College conversations for middle-schooler
If college seems to be on the horizon for your middle-school-aged child, it’s important to foster an open dialog about their future. Here are some steps to get started:
- Talk to your family about preparing for college. Start conversations early, be sure to include your children, and outline everyone’s roles and expectations.
- Think about what you can realistically afford. That means aligning your child's preferences—and the costs involved—with their job goals, market opportunities, and likely starting salary.
- Don’t rely on scholarships alone—have a backup plan. Talk about your family’s savings strategy, research your options, and get creative with how you’ll make the choices work financially for your family.
Regardless of the path your child takes, a parent’s example can positively affect what children expect of themselves. You can help your children start envisioning their own futures by talking to them about:
- Their interests (both academic and extracurricular). Depending on their interests, consider alternatives to the traditional 4-year college, such as 2-year colleges, community colleges, professional and trade schools, or a military path.
- If they are on a path to college, you can talk to them about the role you expect them to play in attending a college of their choice. Likewise, help your child understand that every year counts—colleges are attracted to well-rounded applicants who show achievement in multiple areas.
Help them get into extracurricular activities early
The path to college starts well before high school. Playing “catch up” in just a few years can be difficult, especially when competitive colleges expect applicants to be well-rounded in athletics, academics, and extracurricular activities. Consider advising your children to participate in things like:
- AP or community college classes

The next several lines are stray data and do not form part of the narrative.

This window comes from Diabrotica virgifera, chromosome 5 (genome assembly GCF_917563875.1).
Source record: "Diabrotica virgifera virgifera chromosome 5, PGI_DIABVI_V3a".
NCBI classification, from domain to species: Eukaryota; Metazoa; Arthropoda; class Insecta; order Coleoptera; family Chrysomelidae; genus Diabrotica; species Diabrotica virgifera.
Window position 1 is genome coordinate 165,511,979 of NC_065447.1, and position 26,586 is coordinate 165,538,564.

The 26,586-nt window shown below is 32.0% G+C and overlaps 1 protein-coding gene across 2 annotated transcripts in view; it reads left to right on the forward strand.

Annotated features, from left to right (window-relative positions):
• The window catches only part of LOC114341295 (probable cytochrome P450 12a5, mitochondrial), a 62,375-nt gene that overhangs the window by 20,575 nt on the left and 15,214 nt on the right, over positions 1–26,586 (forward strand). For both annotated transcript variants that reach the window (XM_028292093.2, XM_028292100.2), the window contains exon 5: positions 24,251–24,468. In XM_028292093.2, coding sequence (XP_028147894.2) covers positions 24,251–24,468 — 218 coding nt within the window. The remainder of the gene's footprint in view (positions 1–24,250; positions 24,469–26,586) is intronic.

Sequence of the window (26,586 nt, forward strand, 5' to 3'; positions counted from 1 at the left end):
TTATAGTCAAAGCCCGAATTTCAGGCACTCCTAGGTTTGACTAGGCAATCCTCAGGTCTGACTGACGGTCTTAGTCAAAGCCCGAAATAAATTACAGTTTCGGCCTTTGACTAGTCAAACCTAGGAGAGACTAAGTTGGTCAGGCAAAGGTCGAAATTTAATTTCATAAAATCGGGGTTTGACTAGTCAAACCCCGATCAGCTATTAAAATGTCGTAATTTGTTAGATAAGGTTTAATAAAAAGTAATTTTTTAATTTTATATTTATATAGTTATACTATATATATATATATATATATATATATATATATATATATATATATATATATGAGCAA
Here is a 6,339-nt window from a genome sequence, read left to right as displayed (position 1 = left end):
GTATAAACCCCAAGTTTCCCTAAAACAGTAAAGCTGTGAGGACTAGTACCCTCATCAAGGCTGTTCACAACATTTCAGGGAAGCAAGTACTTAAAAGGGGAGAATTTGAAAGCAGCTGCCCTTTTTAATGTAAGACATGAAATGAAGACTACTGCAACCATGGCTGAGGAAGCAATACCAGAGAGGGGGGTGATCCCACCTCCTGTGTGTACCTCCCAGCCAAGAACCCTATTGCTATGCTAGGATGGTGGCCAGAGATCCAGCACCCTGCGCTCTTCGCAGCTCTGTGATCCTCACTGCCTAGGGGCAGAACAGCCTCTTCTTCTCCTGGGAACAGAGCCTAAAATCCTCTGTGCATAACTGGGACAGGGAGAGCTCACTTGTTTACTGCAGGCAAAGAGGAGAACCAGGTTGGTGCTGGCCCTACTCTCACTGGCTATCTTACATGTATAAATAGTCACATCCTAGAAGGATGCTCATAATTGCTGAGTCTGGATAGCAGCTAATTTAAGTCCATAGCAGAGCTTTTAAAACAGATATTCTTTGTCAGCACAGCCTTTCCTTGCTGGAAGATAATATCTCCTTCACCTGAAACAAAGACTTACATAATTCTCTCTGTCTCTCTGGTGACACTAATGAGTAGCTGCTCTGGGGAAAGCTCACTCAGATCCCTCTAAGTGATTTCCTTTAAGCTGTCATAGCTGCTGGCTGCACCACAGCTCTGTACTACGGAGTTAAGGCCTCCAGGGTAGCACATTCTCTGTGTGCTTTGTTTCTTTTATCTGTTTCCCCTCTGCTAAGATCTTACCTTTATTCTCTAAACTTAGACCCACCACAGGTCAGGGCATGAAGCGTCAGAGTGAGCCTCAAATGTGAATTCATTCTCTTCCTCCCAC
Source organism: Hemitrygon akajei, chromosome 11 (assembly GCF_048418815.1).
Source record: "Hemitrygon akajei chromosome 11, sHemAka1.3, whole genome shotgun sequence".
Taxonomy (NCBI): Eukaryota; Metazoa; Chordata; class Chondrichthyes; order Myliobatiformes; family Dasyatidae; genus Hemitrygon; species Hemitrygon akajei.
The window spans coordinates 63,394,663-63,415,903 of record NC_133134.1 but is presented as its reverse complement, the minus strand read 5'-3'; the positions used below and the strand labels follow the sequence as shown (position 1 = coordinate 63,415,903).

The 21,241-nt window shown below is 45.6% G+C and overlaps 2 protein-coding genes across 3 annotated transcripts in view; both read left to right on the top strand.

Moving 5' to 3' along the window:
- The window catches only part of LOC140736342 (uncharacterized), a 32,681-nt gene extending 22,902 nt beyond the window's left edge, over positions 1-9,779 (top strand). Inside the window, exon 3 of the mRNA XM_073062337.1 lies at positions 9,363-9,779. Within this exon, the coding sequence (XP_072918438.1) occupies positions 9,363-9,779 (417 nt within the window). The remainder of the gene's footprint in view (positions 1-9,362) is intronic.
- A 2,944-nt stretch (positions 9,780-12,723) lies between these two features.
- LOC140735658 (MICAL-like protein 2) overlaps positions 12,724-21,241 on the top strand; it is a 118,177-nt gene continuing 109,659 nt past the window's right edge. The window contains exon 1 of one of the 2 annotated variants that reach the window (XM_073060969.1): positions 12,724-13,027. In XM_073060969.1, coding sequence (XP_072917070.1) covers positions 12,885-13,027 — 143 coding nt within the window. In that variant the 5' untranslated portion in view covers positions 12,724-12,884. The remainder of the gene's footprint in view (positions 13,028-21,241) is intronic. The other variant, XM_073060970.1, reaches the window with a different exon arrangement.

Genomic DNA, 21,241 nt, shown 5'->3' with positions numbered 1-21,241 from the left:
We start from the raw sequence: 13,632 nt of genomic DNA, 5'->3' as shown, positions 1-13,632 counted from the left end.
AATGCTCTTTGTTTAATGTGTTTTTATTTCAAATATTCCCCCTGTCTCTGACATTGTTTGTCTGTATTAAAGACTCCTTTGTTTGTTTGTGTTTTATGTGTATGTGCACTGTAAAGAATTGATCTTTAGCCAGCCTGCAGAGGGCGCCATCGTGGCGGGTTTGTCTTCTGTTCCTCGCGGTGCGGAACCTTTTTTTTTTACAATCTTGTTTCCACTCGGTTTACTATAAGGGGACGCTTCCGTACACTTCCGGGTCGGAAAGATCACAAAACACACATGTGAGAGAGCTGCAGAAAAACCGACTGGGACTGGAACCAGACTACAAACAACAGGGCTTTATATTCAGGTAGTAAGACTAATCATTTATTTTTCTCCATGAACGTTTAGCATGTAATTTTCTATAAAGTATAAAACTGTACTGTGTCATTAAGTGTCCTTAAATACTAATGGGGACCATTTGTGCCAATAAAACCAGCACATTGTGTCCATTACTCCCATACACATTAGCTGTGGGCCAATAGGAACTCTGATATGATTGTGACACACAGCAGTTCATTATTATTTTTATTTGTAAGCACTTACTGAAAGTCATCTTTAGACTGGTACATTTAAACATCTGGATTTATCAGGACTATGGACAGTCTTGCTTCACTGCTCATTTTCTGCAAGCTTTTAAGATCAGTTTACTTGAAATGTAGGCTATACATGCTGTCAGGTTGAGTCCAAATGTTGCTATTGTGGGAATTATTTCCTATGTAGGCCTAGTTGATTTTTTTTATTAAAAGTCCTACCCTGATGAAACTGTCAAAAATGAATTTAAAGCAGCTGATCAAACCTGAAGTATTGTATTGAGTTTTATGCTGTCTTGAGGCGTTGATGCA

- A part-time job or internship
- After-school clubs
- Academic honors societies
- Artistic and musical pursuits
Talking to your high-schooler about college
High school can be an exciting time, particularly as your child begins thinking about the future and college. It's a good time to start thinking about “fit.” Consider location: Will they do best closer to home, with access to familiar comforts and amenities, or will they thrive in a new setting? Housing is another factor—there are tradeoffs for living on campus, off campus, or at home.
Now is also the time to consider your options for paying for college, ideally creating a shared view of who will pay for what. Discuss financing options and their potential near- and long-term impact. Here are some steps to get started:
Have a road map to determine what you can afford
Factors that can impact costs include attending a public or private school. Your student could also consider self-financing, meaning securing a work-study or part-time job. Also consider long-term goals like pursuing a graduate degree, plans to travel, or purchasing a home or car to help determine how and where to stretch your savings.
Make the most of financial aid opportunities
Familiarize yourself with need-based aid, such as government subsidized loan programs, direct grants, scholarships, or tuition discounts for qualified low-income students. There’s also merit-based aid, which includes financial awards for students who excel academically, athletically, or through other talents (such as musically).
Find information on scholarships, internships, part-time jobs, and financial aid for free with Fastweb.
Know the real impact of student loans
When deciding how much debt to take on, consider future salary potential and how much help—if any—you plan to offer your student to pay off those loans. To estimate potential loan payments and the salary needed to pay them off without hardship or help, try the student loan calculator at FinAid.org.